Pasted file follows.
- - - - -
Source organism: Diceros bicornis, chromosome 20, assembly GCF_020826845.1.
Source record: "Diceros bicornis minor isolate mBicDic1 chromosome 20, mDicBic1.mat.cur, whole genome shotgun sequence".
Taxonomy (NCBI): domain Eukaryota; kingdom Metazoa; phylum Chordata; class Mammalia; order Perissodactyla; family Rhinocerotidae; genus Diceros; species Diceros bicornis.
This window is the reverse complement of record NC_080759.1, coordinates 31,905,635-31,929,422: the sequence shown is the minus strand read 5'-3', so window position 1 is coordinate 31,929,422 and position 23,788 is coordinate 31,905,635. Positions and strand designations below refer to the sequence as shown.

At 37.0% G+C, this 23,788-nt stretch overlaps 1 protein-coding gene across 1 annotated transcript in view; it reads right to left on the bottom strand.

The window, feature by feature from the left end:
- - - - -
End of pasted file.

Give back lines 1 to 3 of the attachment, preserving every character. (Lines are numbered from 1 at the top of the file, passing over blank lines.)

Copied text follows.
Source organism: Diceros bicornis, chromosome 20, assembly GCF_020826845.1.
Source record: "Diceros bicornis minor isolate mBicDic1 chromosome 20, mDicBic1.mat.cur, whole genome shotgun sequence".
Taxonomy (NCBI): domain Eukaryota; kingdom Metazoa; phylum Chordata; class Mammalia; order Perissodactyla; family Rhinocerotidae; genus Diceros; species Diceros bicornis.